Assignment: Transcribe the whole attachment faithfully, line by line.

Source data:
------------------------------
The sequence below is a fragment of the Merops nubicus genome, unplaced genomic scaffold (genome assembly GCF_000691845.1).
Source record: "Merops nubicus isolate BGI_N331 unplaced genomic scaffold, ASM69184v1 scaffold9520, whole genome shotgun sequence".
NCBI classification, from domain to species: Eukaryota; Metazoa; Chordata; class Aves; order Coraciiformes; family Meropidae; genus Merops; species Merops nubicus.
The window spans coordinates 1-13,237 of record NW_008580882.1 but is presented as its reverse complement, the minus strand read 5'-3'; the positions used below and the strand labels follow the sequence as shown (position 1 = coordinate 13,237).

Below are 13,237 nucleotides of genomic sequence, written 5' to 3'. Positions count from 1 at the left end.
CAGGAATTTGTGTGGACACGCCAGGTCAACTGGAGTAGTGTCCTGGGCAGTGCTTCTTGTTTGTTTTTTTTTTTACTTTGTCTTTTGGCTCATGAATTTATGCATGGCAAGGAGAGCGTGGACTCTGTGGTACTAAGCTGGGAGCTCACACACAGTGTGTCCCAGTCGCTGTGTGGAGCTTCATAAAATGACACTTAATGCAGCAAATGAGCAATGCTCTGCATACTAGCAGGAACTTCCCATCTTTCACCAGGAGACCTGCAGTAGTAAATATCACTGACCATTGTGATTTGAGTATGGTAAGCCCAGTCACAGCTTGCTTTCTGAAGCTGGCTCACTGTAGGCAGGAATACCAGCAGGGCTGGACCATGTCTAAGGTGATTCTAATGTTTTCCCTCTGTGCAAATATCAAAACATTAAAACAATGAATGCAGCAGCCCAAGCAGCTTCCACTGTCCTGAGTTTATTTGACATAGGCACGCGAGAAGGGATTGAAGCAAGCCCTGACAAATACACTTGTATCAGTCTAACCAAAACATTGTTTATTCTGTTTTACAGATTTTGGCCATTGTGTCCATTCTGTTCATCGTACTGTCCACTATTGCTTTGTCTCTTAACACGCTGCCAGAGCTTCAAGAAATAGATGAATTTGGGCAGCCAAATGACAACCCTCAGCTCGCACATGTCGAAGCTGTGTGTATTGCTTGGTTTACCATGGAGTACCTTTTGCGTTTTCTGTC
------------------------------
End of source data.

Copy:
The sequence below is a fragment of the Merops nubicus genome, unplaced genomic scaffold (genome assembly GCF_000691845.1).
Source record: "Merops nubicus isolate BGI_N331 unplaced genomic scaffold, ASM69184v1 scaffold9520, whole genome shotgun sequence".
NCBI classification, from domain to species: Eukaryota; Metazoa; Chordata; class Aves; order Coraciiformes; family Meropidae; genus Merops; species Merops nubicus.
The window spans coordinates 1-13,237 of record NW_008580882.1 but is presented as its reverse complement, the minus strand read 5'-3'; the positions used below and the strand labels follow the sequence as shown (position 1 = coordinate 13,237).

Below are 13,237 nucleotides of genomic sequence, written 5' to 3'. Positions count from 1 at the left end.
CAGGAATTTGTGTGGACACGCCAGGTCAACTGGAGTAGTGTCCTGGGCAGTGCTTCTTGTTTGTTTTTTTTTTTACTTTGTCTTTTGGCTCATGAATTTATGCATGGCAAGGAGAGCGTGGACTCTGTGGTACTAAGCTGGGAGCTCACACACAGTGTGTCCCAGTCGCTGTGTGGAGCTTCATAAAATGACACTTAATGCAGCAAATGAGCAATGCTCTGCATACTAGCAGGAACTTCCCATCTTTCACCAGGAGACCTGCAGTAGTAAATATCACTGACCATTGTGATTTGAGTATGGTAAGCCCAGTCACAGCTTGCTTTCTGAAGCTGGCTCACTGTAGGCAGGAATACCAGCAGGGCTGGACCATGTCTAAGGTGATTCTAATGTTTTCCCTCTGTGCAAATATCAAAACATTAAAACAATGAATGCAGCAGCCCAAGCAGCTTCCACTGTCCTGAGTTTATTTGACATAGGCACGCGAGAAGGGATTGAAGCAAGCCCTGACAAATACACTTGTATCAGTCTAACCAAAACATTGTTTATTCTGTTTTACAGATTTTGGCCATTGTGTCCATTCTGTTCATCGTACTGTCCACTATTGCTTTGTCTCTTAACACGCTGCCAGAGCTTCAAGAAATAGATGAATTTGGGCAGCCAAATGACAACCCTCAGCTCGCACATGTCGAAGCTGTGTGTATTGCTTGGTTTACCATGGAGTACCTTTTGCGTTTTCTGTC